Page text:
By Richard Follett
Focusing on the master-slave relationship in Louisiana's antebellum sugarcane country, The Sugar Masters explores how a modern, capitalist mind-set among planters meshed with old-style paternalistic attitudes to create one of the South's most insidiously oppressive labor systems. As author Richard Follett vividly demonstrates, the agricultural paradise of Louisiana's thriving sugarcane fields came at an unconscionable cost to slaves.
As a tour guide at the museum, I have found this book to be a valuable asset in educating people about the unique and utterly brutal system of slavery used on sugar cane plantations in Louisiana. While it is a bit dry at times, Sugar Masters is brimming with a wealth of interesting information about the era. It can be disturbing at times, but the book never ceases to be intriguing and informative. It is a must read for anyone who considers themselves a student of Louisiana history.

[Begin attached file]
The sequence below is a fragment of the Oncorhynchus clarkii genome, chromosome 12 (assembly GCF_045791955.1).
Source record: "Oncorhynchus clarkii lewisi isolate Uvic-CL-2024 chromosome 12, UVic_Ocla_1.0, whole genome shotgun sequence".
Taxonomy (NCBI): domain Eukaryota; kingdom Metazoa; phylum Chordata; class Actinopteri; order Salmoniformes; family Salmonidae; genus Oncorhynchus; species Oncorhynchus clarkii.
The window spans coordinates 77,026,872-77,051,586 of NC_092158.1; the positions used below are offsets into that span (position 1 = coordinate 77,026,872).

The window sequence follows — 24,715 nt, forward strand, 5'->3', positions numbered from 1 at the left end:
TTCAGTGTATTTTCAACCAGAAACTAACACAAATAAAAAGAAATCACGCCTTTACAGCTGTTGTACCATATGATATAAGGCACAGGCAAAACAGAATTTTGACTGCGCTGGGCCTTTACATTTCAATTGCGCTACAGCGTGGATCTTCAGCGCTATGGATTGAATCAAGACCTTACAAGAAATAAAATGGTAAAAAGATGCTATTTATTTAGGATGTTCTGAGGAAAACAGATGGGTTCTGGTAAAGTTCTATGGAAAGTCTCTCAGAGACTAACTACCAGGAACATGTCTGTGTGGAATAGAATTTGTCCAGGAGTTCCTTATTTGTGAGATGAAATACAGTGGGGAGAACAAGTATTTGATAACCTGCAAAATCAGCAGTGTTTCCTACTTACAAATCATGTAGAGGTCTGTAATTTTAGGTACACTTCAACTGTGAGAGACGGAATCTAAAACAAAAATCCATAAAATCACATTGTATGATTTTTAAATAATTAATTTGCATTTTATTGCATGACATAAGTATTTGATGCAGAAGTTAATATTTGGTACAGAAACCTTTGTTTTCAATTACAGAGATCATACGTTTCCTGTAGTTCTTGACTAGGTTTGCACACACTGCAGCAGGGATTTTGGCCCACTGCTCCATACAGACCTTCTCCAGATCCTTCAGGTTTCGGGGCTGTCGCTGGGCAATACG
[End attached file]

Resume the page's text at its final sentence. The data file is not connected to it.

It is available in the West Baton Rouge Museum's gift shop for $24.95.
By John M. Barry
An American epic of science, politics, race, honor, high society, and the Mississippi River, Rising Tide tells the riveting and nearly forgotten story of the greatest natural disaster this country has ever known -- the Mississippi flood of 1927.
by Mike Tidwell
Mike Tidwell knew nothing of the disappearing bayou country when he first visited the Cajun coast of Louisiana, but the evidence was all around him: the skeletons of oak trees killed by the salinity of the groundwater, whole cemeteries sinking into swampland and out of sight, telephone poles in deep, standing water.
by Robert Penn Warren
All the King's Men is also the story of Jack Burden, the scion of one of the state's aristocratic dynasties, who turns his back on his genteel upbringing and becomes Willie Stark's right-hand man. Jack uses his considerable talents as a historical researcher to dig up the unpleasant secrets of Willie's enemies, which are then used for purposes of blackmail.